The case inflamed already high tensions over the election. West Virginia Attorney General Patrick Morrisey said his office staff received two death threats Thursday after he signed onto the brief supporting the case.

The lawsuit also divided officials in some states.

Montana Attorney General Tim Fox supported Texas’ case, even though he said the suit was “belated” and its chances “are slim at best.” Fox said the case raised “important constitutional questions about the separation of powers and the integrity of mail-in ballots in those defendant states.”

But Gov. Steve Bullock urged the court to reject the case. He said the fact that Texas is not suing Montana, which Trump won, even though the state similarly used mail-in ballots underscores that “this action is less about election integrity than it is about attempting to overturn the will of the electorate.”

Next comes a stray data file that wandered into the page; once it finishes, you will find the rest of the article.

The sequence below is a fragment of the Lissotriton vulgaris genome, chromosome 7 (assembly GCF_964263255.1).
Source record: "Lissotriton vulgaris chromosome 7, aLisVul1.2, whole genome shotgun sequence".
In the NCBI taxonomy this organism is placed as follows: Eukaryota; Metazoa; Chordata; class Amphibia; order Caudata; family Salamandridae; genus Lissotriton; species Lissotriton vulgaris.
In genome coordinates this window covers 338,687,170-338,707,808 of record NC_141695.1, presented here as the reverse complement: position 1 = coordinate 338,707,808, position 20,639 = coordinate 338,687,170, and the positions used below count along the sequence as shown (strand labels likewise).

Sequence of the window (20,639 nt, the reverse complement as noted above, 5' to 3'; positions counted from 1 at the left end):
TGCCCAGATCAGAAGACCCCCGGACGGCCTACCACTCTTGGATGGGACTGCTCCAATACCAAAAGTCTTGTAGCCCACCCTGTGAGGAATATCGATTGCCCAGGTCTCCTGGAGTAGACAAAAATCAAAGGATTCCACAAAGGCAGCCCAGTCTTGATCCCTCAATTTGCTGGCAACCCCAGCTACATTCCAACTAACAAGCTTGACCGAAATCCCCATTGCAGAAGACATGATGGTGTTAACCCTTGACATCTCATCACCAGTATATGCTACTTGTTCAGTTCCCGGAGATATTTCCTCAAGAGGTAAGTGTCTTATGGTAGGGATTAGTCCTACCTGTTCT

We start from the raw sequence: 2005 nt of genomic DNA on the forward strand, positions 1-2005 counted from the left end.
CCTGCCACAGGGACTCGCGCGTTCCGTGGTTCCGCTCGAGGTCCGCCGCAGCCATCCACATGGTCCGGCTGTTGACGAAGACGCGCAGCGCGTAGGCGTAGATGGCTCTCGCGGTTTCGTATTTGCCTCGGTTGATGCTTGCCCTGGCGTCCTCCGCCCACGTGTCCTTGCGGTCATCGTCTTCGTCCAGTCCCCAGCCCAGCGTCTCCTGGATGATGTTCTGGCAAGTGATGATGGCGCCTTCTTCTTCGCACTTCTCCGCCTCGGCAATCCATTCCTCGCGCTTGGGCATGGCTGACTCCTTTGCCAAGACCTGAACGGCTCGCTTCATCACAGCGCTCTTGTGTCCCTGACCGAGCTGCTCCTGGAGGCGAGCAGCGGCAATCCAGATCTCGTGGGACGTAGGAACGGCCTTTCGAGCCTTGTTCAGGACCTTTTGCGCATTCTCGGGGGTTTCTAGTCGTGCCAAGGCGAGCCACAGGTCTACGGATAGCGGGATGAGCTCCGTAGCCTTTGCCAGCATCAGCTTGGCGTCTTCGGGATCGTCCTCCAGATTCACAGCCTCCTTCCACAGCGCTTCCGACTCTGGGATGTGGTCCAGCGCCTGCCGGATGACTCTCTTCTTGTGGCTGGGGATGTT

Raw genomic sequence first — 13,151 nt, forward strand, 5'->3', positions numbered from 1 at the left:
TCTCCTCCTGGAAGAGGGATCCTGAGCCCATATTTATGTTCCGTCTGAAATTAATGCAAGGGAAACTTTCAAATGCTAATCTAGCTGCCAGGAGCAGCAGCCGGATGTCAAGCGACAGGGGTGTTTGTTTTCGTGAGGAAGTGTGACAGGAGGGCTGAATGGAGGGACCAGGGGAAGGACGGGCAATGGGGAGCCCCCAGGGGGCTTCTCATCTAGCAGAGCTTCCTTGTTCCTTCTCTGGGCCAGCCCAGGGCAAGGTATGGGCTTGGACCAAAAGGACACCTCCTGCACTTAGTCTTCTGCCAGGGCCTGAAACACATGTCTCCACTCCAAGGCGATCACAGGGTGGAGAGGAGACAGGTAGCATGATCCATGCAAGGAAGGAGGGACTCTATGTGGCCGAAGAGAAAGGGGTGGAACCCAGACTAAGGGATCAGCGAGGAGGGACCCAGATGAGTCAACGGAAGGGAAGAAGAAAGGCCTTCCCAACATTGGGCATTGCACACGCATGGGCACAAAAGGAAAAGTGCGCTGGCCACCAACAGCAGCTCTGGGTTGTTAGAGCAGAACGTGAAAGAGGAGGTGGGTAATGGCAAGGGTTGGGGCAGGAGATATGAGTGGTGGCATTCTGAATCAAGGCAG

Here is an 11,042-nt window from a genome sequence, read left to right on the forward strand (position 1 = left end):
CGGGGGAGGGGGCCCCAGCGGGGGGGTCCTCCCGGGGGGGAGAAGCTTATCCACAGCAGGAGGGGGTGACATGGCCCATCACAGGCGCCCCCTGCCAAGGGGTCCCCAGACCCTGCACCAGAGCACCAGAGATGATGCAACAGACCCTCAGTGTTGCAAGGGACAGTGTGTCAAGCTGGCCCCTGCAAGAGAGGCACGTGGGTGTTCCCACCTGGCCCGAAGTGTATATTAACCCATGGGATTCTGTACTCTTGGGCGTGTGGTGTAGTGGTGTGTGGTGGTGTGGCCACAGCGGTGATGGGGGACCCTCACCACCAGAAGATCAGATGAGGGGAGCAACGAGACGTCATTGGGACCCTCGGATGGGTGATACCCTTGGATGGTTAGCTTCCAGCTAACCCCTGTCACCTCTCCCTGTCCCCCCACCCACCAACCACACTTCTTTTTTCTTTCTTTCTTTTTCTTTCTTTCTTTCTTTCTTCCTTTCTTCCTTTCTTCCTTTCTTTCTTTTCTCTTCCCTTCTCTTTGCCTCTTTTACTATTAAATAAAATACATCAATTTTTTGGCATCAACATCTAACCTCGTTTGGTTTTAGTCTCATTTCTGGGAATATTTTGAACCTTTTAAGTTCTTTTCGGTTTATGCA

The litigation rankled Democratic attorneys general. Massachusetts Attorney General Maura Healey, co-chair of the Democratic Attorneys General Association, called the attempt to overturn votes “unconscionable.” Support among other leading lawyers was disturbing, Nevada Attorney General Aaron Ford, who’s also co-chair of the Democratic attorneys general group, told The Associated Press.

“I do think that these individuals are kowtowing to a president who has implemented some level of control and authority over the duly elected attorneys general in their states in a way that is unfortunate,” he said.

“I do think that this is a dangerous precedent to initiate.”

Suits brought by Trump and his allies have failed repeatedly across the country, and the Supreme Court this week rejected a Republican bid to reverse Pennsylvania’s certification of Biden’s victory.

Trump has spent the week relentlessly tweeting about the Texas case with the hashtag “overturn” and claiming, falsely, that he had won the election but was robbed.

Many of the attorneys general who supported the case have shown greater political ambitions.